Not all lawyers are afraid of jury nullification. It depends upon the client and the type of case. For example, in "tax protest" cases lawyers will often want the jury to apply jury nullification, when the client has admittedly refused to pay income tax and the attorney is arguing that the direct tax on income is unlawful.

    Ron
    True, but if a lawyer informs the jury about Nullification, or even hints at it, it's stricken at the very least and a mistrial declared at the most. So they can't do anything except argue around the very fringes of nullification hoping that the jury "gets it".
    The facts are indisputable. There is more data supporting the benefits of Conceal Carry than there is supporting global warming. If you choose ignorance, in light of all the evidence, in order to bolster your irrational fear of guns, you are a greater threat to society than any gun owner.

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    Distinguished Member Array kazzaerexys's Avatar
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    Actually, one good point, I think, about JN is this. A judge has the authority to set aside a jury conviction if he believes, despite the jury's verdict, that the prosecution failed to meet some appropriate evidentiary standard. That is, the judge (i.e., the law) can trump the jury.

    Therefore it seems a reasonable balance that, under suitable situations, a jury can trump the law.

    Both situations could obviously be subject to abuse, but I think on the whole it is a fair check and balance between the courts and people.
    “What is a moderate interpretation of [the Constitution]? Halfway between what it says and [...] what you want it to say?” —Justice Antonin Scalia

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    Interesting how a pool of laypersons can "overpower" trained legal "professionals." But, correct me if I'm wrong, a guilty verdict requires a unanimous decision so therefore, one single person can nullify the law (for that case)? Or does the not-guilty also require a unanimous decision, and anything else is a hung-jury, sparking a re-trial?
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    Senior Member Array BlackPR's Avatar
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    Quote Originally Posted by Cupcake View Post
    Interesting how a pool of laypersons can "overpower" trained legal "professionals." But, correct me if I'm wrong, a guilty verdict requires a unanimous decision so therefore, one single person can nullify the law (for that case)? Or does the not-guilty also require a unanimous decision, and anything else is a hung-jury, sparking a re-trial?
    One person can nullify... but again, Voir Dire is designed to eliminate the fruitcakes. The idea is that if public sentiment is so against a law that a jury cannot be selected from a larger jury pool that will not nullify, then bummer for the law. It does allow a minority to be represented and is, in theory, to stop tyranny of the government and also tyranny of the majority.

    Last time I had jury duty it was a prostitution case. I was pre-emptively dismissed, but at least one other in the pool was dismissed because he disagreed with the law (dismissed for cause). If 40% of those in the pool had been against the law, it would've been impossible to seat a jury that wouldn't nullify *if they were aware* of their power to nullify.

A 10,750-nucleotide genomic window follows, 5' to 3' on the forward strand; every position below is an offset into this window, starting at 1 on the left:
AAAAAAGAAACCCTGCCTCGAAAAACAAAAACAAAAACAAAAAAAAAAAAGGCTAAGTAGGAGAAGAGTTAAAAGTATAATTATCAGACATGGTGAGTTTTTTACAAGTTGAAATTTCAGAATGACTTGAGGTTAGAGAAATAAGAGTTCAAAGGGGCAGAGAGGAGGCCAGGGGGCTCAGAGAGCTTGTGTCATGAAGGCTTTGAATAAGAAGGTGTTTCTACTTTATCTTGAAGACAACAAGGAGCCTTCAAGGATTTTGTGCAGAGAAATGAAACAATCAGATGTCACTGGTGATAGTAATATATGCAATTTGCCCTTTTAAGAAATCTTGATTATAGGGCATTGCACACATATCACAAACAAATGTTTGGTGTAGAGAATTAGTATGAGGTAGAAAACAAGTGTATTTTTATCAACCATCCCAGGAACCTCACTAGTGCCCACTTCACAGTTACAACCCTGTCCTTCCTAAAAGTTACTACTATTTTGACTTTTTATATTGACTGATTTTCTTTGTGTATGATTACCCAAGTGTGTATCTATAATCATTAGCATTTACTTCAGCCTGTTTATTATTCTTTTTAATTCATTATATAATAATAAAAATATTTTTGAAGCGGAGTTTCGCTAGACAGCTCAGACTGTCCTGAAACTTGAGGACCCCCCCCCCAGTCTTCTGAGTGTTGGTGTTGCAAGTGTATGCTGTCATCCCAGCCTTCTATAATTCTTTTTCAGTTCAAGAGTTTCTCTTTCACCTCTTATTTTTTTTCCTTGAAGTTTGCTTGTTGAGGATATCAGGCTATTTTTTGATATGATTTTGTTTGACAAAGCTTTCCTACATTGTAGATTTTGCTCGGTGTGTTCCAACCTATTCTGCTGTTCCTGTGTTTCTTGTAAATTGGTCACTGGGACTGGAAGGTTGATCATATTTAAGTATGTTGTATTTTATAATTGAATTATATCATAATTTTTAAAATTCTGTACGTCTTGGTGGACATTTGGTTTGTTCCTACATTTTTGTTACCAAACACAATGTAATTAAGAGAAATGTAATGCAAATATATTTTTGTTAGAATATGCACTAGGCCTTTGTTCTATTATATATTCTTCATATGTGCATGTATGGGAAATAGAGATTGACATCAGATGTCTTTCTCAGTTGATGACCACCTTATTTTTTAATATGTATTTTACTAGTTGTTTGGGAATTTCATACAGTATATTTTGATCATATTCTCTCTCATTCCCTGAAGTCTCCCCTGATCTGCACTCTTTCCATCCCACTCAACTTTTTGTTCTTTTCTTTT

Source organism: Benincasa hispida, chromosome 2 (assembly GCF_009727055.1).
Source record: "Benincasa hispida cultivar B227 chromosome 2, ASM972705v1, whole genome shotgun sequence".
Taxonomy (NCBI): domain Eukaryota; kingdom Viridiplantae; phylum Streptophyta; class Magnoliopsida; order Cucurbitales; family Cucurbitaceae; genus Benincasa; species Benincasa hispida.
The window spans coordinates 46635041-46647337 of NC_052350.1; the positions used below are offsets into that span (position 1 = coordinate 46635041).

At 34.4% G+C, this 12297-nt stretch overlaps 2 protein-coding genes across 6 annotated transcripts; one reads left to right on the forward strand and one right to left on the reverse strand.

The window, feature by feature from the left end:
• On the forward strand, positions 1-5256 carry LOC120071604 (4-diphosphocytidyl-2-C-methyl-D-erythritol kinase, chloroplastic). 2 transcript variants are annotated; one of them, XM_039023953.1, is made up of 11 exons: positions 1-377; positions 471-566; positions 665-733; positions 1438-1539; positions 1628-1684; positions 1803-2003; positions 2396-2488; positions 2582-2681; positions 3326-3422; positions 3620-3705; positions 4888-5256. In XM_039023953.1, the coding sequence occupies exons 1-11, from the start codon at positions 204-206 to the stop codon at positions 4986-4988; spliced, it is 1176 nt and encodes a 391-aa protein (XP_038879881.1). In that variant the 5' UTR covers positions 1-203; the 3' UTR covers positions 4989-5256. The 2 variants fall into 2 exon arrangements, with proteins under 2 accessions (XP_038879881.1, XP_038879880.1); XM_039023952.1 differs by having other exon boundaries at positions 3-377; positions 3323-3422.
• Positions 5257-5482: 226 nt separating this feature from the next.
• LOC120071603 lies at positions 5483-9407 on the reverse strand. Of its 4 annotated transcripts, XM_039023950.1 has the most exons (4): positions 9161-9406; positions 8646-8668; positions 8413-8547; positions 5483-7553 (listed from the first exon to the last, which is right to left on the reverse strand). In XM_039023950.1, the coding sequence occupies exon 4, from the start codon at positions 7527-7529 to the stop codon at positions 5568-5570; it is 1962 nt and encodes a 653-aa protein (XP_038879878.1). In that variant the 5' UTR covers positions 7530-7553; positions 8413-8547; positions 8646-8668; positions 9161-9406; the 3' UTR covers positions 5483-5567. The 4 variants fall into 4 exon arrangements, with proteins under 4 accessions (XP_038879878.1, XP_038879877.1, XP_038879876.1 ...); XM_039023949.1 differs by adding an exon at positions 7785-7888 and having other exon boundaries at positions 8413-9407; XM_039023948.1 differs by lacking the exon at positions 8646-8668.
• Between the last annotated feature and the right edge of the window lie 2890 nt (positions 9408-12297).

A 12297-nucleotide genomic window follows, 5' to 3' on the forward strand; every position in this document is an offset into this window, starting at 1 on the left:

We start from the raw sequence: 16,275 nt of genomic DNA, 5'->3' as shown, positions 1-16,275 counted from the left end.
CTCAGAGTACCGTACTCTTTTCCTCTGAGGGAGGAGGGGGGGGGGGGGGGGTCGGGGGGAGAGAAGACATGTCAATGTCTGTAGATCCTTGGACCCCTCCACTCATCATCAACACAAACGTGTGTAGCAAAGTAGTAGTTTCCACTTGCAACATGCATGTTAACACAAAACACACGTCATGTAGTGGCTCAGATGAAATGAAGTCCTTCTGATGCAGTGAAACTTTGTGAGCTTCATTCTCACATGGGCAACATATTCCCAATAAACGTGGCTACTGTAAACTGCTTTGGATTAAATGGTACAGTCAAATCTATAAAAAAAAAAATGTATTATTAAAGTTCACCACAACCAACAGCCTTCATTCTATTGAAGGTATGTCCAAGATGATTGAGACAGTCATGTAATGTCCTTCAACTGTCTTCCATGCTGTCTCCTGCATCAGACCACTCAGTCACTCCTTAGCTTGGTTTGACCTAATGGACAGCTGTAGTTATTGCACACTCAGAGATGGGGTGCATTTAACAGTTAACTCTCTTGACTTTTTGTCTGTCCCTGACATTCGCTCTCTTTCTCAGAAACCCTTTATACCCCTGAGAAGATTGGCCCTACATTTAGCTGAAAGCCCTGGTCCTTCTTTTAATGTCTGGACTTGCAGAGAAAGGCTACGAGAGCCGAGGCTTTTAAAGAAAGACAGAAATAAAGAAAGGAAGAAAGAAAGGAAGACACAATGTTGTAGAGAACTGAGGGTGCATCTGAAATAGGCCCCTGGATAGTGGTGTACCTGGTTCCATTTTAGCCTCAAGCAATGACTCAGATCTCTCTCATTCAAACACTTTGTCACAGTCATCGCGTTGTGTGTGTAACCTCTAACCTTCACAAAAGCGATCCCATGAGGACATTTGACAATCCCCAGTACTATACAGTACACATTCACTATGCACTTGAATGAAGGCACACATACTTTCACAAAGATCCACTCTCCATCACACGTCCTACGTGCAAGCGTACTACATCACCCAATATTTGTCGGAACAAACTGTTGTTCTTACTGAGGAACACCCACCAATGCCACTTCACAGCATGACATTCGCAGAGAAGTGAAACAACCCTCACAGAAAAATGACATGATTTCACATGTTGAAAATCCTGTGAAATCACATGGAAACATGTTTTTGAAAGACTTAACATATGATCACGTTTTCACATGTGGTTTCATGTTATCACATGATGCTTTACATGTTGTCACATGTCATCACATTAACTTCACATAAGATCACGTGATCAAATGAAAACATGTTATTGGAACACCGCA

The facts are indisputable. There is more data supporting the benefits of Conceal Carry than there is supporting global warming. If you choose ignorance, in light of all the evidence, in order to bolster your irrational fear of guns, you are a greater threat to society than any gun owner.

  14. #14
    Senior Member Array mulle46's Avatar
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    Quote Originally Posted by Cupcake View Post
    Interesting how a pool of laypersons can "overpower" trained legal "professionals." But, correct me if I'm wrong, a guilty verdict requires a unanimous decision so therefore, one single person can nullify the law (for that case)? Or does the not-guilty also require a unanimous decision, and anything else is a hung-jury, sparking a re-trial?
    Here in NJ, verdicts either way(guilty/not-guilty)require an unanimous vote. Anything else is a hung jury. Hung juries do not automatically equal a re-trial. Prosecutors have to decide whether the cost of the re-trial is worth it.
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    VIP Member Array JerryM's Avatar
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    Quote Originally Posted by BlackPR View Post
    I am starting a new thread to discuss jury nullification. Previous posts on this topic were included in http://www.defensivecarry.com/vbulle...concealed.html but I created a new thread since it was obviously worthy of discussion, but also obviously off topic.

    JerryM said:


    It really does happen all the time. Recent high profile cases that come to mind are Oliver North and Bernard Goetz.

    Jurors MUST be held above prosecution for their verdict. Else they may feel pressured to decide one way or the other unfairly. To prosecute a juror would be to bias a jury necessarily towards the governments case.

    There have been countless thousands of test cases. And shouldn't integrity be towards *justice* and not being a part of tyranny? In nazi germany, did those who follow "the law" show integrity? Or were the laws unjust enough that men of integrity would have refused to enforce them?
    How can it be shown that JN was a factor in those cases? Did anyone say to that effect?
    Thanks,
    Jerry